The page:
Leader Blues

Wednesday, February 04, 2009

TOP STORY>>Projects wait for stimulus funding

Leader senior staff writer

The widening of Graham Road, of Brockington Road and Cabot ramp improvements at the Hwy. 67/167-Hwy. 5 interchange all stand to benefit from passage of the economic stimulus package, according to Jim McKenzie, executive director of Metroplan.

Everything is speculation right now. One expert told Metroplan that predicting the amount of money that will be available in the final package was like trying to call the final score of a basketball game at halftime.

McKenzie likened it to a kaleidoscope with many moving parts, where a small change can alter the picture.

“We’ll know more by Presidents Day,” McKenzie said.

At the moment, Metroplan staff think Arkansas will receive about $372 million for highways, of which about $12.7 million could go to central Arkansas.

In the House version of the stimulus bill, about $30 billion will go to the nation’s highways.

One stimulus scenario would use the new money to widen Brockington Road, Cabot ramp improvements, a rail-grade separation in Salem near Benton and a Pike Avenue roundabout in North Little Rock.

That would free up about $6.2 million in Surface Transportation Program funds previous committed to those projects.

That money could be used to fund the Graham Road widening at Jacksonville, the Military Road project at Benton, and additional funding for the south loop project south of Little Rock.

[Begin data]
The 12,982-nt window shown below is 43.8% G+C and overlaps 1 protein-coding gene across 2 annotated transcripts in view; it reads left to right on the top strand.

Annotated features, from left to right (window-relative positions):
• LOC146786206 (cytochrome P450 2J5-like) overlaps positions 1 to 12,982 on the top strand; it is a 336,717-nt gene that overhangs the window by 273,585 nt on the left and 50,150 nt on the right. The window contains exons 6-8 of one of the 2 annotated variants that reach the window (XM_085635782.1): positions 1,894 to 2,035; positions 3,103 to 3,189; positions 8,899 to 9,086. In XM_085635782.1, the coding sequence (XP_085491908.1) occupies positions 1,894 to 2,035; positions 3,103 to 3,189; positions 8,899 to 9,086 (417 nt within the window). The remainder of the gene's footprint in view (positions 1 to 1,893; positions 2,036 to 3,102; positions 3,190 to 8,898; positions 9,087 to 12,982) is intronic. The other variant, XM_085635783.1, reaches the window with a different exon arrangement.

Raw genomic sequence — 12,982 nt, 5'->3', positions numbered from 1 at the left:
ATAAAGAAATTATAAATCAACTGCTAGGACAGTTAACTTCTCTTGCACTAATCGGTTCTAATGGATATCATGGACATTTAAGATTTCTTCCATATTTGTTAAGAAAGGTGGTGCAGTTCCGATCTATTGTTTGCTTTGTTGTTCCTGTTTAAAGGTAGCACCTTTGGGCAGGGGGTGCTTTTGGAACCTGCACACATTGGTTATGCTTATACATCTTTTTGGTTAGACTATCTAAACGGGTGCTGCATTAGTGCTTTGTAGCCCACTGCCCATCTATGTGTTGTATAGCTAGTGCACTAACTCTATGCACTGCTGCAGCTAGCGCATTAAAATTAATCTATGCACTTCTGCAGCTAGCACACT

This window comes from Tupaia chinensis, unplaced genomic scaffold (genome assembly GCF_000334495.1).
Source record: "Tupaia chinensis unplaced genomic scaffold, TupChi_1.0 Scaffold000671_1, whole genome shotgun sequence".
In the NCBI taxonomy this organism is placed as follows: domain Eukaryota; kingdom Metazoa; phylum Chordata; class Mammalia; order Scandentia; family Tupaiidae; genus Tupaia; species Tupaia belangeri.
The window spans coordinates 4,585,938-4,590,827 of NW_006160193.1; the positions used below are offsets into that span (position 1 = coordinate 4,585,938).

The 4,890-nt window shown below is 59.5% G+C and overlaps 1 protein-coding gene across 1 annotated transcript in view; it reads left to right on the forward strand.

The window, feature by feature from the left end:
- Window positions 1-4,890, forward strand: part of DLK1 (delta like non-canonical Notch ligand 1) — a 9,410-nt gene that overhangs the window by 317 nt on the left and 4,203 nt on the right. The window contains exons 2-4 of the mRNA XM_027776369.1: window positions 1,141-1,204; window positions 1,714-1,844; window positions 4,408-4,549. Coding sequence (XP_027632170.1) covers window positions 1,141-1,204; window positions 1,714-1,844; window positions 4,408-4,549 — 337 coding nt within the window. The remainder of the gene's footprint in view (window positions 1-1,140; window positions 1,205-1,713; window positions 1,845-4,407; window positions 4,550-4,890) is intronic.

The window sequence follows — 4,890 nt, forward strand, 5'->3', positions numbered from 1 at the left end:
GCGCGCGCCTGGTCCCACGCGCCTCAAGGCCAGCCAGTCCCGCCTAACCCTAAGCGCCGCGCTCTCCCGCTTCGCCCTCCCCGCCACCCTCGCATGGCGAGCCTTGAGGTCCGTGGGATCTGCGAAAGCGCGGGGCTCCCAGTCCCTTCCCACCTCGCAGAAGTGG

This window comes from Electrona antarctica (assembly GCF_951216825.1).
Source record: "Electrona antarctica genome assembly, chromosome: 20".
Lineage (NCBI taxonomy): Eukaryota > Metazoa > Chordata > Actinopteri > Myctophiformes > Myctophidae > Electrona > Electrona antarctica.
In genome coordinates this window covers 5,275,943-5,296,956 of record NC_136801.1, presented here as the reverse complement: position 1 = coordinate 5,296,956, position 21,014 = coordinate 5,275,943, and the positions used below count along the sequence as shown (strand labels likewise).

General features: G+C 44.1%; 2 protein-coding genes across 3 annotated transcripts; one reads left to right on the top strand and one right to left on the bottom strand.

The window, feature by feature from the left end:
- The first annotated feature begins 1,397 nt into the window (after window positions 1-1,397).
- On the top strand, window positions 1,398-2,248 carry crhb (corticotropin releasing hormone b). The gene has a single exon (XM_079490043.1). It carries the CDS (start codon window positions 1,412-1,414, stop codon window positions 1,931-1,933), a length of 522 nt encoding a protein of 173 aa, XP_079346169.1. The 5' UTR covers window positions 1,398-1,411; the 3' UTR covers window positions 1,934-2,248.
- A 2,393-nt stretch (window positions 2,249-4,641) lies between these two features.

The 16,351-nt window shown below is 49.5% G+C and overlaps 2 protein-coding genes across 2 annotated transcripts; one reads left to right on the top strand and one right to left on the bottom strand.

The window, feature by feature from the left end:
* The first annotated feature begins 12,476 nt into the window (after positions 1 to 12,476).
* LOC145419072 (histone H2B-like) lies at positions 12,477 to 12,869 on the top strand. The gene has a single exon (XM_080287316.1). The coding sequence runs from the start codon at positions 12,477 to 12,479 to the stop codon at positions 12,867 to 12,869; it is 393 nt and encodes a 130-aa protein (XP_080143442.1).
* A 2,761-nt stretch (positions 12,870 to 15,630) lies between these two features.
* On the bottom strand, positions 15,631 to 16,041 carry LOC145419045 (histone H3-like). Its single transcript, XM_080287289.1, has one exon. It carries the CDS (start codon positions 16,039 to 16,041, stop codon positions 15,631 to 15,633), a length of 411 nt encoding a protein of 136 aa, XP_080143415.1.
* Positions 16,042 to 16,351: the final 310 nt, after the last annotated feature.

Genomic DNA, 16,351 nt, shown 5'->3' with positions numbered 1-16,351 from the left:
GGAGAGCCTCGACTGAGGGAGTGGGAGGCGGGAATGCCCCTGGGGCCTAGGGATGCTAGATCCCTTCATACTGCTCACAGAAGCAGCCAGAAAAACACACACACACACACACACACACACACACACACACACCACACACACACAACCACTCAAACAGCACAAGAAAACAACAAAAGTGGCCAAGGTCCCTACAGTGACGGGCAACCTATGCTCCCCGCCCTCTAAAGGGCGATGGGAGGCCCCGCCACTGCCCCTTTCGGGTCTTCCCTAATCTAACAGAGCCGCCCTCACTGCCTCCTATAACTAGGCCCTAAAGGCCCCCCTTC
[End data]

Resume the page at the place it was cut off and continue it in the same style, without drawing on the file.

Those jobs are “on a list of projects closest to ready to enable us to capture all the funds available,” McKenzie said. The stimulus package will set limits on how quickly the projects must start. That and the total amount of money available will help define which projects can be funded.

“We want to leverage the stimulus money,” he said.

The big-ticket items in central Arkansas, like the North Belt Freeway and the I-430/I-630 interchange, are nowhere near shovel ready and thus not eligible for any stimulus money at this point, McKenzie said.

It could all be a moot point if Congress doesn’t also fund the federal highway trust fund.

Transportation Weekly reported that the House bill would apportion the money among the states using the same distribution formula used for the regular fiscal year 2008 highway appropriation.

Fifty-five percent of that money would be allocated to the state highway departments of transportation, with the balance, 45 percent, subdivided in the same fashion as the surface transportation program.

That 45 percent would be divided with 62.5 percent of it allocated to individual areas within a state by population with the 37.5 percent remaining at the discretion of state departments of transportation.